Newbie rulebook question

Newbie here. Helping dd with a simple game she is designing.

The player is collecting ingredients from the pantry and putting them on the counter in the next room, the Kitchen. I want to avoid this sort of message:


Inside the walk-in pantry are numerous dry goods labeled and stacked on shelves.

You can see a bag of flour, a container of baking soda, and a box of sugar here.

take sugar
you can put the box of sugar on the counter if it’s heavy.

put sugar on counter
You can’t see any such thing.

I tried using this, but I still get the error message:

Instead of putting anything on counter when player is in Pantry:
now player is in Kitchen;
now noun is on counter;
now player is in Pantry.

Thank you!

So just to make sure: the walk-in pantry is implemented as a room connected to the kitchen, and you want the game to assume the player wants to go back into the kitchen when they try to set something on the counter (since the counter is actually in the kitchen).

I believe you want to handle this as a two-parter. First, you need to put the counter “in scope” from the pantry, which means that you can see it from there (otherwise, Inform assumes rooms are basically opaque boxes, which is why you’re getting the “can’t see any such thing” message). You can learn about scope in chapter 17.27, and here’s the gist of what you’ll want to do:After deciding the scope of the player when the player is in the Pantry: [tab]place the counter in scope.

Second, you want to tell the game to let the player try going back to the kitchen before dropping something on the counter. It’s nicest to do this with a “try [action]” phrase, because if the player can’t go back to the kitchen for some other reason (pantry monsters have glued her feet to the floor, maybe?), your rule won’t artificially override that. So you can do that like this:Before putting anything on the counter when player is in Pantry: [tab]try going to the Kitchen; [tab]continue the action.You may also be interested in “try silently,” in chapter 7.4.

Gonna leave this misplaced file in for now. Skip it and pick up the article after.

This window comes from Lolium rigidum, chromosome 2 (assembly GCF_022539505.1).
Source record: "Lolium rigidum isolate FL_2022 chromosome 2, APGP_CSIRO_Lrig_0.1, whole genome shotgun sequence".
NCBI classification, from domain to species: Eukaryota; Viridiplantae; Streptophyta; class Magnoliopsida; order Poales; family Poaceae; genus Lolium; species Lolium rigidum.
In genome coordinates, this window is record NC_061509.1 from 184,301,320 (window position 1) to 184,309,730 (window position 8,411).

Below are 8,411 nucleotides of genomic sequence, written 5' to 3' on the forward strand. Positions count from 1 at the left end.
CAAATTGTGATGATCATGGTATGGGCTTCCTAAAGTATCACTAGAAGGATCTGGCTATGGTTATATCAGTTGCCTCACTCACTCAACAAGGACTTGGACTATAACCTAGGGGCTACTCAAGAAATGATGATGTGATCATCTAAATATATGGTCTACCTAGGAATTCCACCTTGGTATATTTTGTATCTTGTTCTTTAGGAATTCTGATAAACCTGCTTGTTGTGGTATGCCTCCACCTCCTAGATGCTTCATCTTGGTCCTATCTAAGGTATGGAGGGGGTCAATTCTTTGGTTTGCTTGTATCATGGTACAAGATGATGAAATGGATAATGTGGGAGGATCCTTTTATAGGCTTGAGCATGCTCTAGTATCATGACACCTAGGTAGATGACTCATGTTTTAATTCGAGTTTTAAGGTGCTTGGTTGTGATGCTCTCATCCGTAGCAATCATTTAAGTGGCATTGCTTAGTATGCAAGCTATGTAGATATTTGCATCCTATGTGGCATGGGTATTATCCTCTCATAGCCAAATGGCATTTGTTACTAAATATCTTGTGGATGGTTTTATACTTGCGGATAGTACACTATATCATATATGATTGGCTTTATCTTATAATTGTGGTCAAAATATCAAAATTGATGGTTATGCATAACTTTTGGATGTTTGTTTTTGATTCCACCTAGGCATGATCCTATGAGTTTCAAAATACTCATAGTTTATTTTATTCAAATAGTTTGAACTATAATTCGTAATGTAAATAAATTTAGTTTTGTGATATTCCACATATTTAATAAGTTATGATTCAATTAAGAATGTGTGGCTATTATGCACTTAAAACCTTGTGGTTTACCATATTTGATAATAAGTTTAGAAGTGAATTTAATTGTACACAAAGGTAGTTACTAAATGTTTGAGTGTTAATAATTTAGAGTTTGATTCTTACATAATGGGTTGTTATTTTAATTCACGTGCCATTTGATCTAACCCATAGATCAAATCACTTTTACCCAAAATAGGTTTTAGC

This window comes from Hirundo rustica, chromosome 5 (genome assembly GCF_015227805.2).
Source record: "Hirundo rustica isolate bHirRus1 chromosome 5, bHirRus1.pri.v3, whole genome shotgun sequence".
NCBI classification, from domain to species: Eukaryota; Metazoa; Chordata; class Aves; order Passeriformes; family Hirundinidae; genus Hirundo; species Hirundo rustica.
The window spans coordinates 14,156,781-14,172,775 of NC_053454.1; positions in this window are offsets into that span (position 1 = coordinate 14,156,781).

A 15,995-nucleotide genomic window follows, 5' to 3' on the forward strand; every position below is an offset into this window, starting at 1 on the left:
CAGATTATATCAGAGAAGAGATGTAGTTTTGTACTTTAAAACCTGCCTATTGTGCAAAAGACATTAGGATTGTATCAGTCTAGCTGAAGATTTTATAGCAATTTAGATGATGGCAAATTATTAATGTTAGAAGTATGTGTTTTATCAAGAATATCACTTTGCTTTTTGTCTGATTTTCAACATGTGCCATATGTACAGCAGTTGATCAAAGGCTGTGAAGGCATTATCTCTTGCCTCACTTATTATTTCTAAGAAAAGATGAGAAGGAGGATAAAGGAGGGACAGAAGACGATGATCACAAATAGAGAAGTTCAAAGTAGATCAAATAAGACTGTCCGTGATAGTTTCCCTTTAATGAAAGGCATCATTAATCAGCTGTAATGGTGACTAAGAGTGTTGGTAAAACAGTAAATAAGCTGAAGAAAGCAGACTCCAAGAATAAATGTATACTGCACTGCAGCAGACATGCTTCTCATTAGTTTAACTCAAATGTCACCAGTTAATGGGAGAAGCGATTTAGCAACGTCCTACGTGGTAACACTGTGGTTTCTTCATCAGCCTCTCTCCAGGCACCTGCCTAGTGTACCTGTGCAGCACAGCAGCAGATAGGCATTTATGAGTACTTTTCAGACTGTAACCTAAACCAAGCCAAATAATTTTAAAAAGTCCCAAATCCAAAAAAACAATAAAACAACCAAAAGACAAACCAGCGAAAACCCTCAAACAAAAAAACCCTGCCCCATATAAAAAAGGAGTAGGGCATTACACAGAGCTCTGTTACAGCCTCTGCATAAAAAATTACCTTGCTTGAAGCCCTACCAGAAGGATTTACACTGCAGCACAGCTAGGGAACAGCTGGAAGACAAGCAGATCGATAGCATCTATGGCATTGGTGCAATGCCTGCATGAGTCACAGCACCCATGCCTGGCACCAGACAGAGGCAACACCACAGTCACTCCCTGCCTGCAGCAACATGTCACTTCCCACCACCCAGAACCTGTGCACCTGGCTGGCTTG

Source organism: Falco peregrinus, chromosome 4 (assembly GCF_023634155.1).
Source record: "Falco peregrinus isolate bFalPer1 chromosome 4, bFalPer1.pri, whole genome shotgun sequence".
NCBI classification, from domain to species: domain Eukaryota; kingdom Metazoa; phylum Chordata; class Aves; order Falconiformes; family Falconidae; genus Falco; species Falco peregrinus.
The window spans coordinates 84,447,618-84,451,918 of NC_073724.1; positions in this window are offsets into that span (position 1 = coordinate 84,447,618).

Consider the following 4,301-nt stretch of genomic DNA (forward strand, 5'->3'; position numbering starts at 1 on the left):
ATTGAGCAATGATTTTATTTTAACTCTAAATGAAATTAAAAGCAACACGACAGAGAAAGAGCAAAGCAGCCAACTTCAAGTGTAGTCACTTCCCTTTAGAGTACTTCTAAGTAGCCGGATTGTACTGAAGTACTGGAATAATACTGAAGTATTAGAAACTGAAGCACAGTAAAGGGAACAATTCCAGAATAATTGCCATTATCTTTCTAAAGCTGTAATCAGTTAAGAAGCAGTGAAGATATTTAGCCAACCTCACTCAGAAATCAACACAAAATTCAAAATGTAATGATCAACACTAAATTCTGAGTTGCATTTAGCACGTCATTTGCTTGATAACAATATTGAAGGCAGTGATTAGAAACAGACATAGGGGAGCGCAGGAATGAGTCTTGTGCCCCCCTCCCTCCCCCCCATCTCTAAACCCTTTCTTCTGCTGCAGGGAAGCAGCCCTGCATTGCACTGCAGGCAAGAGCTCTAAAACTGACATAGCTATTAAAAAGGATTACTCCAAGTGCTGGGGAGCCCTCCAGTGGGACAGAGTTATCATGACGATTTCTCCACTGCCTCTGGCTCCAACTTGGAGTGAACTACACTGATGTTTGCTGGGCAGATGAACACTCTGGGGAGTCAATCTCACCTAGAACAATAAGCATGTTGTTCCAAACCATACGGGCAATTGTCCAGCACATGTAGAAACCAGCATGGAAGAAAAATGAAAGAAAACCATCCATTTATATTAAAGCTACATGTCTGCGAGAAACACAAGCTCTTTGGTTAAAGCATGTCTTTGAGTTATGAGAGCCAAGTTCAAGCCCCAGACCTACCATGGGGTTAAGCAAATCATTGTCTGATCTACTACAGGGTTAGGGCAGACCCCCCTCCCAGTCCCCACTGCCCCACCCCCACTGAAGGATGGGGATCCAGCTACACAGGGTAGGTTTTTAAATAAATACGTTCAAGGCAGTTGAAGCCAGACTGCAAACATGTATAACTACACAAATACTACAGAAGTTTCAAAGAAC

If I’ve misread the situation and the intent is that there’s a counter that’s reachable from the pantry (as in, it’s within arm’s reach), you should check out chapter 12.16, on reaching inside and reaching outside rules.

Okay. First off, when it comes to writing in Inform 7, indentation matters. If you want to post your source code and want to preserve the tab spaces, use code tags, like this:


The Office is a room. [/code]

Next, your question doesn’t seem to have much to do with rulebooks. I can’t tell what you’ve written in the code so far, but I can guess. Did you remember to define the counter as a supporter? And is the counter in the same room?

Bingo. I just finished Aaron Reed’s book and he also describes scope on p.329-330, but there’s so much Inform stuff to absorb.

Eleas: Sorry, the tab’s disappeared when I copy/pasted into the editor. I’ll mark them in next time.

Thanks for your quick reply!

Oh, absolutely. The only way a lot of us know the answers to intermediate-level questions like these is that we’ve been there before ourselves. (I myself wrote a game that was a total nightmare when it came to getting scope issues right…)

Sorry, I didn’t mean to imply you made a mistake. By enclosing your code in the [code] tags, you can show the code on the forum and it will look exactly like it did when you wrote it. Otherwise, the forum won’t show the tabs.

So in short, easiest way to show your own code on the forum is to highlight it in the Inform 7 editor, paste it into your post, and enclose it in [code] tags.

This is the second time recently that a question has reminded me of Shade. I think the last one was about hiding objects in random places. The source code for Shade is available, but it’s in I6 so it’s probably not that useful. But in this case, just playing the game can give you a nice idea of the way “fake” rooms are handled. My guess is that the closest I7 equivalent would be to make all the connected rooms into enterable containers. But it could also be done with a “position in the room” variable or scene.

I think the easiest way would be to build on the Rock Garden example. You may need to change the way it reports inter-room movement and print the room name differently, but the core of what you need is already there. Of course, it would depend; if you want to make certain rooms invisible but possible to reach, then you should probably modify the “After looking when the location is an inter-visible room:” rule.